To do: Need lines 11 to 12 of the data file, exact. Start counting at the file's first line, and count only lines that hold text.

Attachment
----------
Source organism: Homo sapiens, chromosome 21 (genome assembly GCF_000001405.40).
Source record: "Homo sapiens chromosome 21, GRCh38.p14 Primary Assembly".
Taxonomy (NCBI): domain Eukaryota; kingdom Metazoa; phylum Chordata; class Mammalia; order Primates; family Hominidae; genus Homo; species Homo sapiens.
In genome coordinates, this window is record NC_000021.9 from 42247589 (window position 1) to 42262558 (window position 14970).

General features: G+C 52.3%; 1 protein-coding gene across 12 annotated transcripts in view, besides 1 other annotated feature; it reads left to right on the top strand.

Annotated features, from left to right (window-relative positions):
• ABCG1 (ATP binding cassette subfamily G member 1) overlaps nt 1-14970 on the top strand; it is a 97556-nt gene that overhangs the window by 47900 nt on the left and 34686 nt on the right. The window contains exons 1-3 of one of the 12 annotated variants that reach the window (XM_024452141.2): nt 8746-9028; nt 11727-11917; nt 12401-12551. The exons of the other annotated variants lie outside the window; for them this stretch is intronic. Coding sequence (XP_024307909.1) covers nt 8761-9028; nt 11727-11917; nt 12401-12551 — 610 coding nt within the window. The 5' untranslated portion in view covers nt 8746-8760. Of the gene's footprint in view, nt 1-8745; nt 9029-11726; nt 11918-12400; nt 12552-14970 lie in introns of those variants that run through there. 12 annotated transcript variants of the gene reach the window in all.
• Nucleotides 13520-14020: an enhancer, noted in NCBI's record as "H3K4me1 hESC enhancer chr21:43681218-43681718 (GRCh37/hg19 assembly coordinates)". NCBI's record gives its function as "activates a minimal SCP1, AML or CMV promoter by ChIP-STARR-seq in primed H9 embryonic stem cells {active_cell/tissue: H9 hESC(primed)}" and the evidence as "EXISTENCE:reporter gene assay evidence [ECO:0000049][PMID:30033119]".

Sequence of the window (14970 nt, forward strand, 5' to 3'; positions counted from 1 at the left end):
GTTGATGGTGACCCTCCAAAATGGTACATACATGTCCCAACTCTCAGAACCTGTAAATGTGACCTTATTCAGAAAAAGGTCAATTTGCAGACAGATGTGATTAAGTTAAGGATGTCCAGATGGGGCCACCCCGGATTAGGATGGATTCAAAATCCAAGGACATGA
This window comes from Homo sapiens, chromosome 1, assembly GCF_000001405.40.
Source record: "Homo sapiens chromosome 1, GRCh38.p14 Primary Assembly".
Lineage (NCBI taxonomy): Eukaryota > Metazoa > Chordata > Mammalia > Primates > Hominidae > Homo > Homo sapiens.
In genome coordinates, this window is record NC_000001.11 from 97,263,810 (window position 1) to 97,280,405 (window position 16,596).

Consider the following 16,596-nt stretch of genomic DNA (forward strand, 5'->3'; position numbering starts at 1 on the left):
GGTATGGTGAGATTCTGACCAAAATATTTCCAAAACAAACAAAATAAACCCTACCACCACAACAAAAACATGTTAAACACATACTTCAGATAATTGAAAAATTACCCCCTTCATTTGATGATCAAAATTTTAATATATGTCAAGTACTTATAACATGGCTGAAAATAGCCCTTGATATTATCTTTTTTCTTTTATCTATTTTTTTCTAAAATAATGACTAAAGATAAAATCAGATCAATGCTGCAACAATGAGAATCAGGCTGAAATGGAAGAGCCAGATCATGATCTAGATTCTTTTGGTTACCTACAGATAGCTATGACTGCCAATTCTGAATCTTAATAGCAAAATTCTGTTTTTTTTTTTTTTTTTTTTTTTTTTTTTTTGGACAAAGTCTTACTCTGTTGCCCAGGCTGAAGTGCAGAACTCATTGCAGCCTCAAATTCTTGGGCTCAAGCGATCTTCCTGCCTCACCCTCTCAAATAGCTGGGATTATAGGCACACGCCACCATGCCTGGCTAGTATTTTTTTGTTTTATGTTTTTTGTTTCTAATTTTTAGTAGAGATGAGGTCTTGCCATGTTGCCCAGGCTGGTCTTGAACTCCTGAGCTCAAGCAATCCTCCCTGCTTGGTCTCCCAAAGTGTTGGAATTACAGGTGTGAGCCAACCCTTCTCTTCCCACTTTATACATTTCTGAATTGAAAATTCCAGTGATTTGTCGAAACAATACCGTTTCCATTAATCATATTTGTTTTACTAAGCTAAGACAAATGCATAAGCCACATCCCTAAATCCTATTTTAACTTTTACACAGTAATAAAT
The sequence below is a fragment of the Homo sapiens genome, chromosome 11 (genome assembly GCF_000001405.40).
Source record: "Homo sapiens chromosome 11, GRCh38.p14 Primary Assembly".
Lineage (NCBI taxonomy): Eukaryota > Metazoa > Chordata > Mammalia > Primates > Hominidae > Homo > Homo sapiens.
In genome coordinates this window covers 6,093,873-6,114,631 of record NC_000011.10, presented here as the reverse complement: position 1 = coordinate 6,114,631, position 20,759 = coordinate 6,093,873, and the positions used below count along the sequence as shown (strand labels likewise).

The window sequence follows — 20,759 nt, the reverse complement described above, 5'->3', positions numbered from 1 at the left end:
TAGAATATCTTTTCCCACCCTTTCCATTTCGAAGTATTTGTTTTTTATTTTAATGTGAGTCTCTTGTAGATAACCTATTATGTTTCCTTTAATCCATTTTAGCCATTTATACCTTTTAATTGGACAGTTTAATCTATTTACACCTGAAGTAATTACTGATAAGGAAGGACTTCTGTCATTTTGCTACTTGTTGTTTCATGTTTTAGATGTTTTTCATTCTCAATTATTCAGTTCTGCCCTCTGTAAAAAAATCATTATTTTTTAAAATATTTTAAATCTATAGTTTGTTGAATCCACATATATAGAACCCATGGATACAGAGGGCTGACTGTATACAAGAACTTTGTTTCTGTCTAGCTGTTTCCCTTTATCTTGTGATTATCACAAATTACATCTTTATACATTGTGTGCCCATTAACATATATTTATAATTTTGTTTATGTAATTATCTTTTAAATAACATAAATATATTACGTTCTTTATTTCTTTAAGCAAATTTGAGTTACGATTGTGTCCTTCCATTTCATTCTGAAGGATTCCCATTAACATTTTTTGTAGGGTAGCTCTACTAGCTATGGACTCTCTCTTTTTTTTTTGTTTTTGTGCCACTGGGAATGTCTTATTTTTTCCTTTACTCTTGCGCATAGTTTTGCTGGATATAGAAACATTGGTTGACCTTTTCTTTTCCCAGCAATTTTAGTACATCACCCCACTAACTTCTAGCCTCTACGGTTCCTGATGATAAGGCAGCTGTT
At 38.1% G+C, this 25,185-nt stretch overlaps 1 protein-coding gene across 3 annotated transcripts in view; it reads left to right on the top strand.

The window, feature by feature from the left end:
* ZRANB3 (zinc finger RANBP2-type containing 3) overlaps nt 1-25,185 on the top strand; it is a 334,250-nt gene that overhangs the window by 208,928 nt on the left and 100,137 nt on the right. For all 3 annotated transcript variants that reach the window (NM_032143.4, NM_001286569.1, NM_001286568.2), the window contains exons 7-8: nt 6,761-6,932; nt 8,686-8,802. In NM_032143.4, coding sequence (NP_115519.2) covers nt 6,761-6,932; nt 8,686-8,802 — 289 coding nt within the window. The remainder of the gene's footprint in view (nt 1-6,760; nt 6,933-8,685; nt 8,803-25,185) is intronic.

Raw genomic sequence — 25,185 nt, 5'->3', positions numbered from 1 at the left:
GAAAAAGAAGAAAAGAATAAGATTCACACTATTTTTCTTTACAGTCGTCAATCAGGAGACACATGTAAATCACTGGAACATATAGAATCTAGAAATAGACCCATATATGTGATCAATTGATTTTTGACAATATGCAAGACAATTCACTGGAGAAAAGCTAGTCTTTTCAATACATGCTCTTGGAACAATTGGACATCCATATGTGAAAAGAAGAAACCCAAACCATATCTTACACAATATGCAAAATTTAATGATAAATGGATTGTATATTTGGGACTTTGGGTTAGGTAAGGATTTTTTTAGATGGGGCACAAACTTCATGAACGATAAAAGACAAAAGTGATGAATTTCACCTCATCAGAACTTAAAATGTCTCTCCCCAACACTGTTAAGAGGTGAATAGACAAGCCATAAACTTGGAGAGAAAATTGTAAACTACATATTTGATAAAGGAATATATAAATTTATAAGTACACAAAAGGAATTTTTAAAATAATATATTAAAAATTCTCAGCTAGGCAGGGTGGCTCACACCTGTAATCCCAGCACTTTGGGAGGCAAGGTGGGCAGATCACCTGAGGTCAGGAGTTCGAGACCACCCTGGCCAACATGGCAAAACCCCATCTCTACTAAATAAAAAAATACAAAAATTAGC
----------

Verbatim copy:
This window comes from Homo sapiens, chromosome 1, assembly GCF_000001405.40.
Source record: "Homo sapiens chromosome 1, GRCh38.p14 Primary Assembly".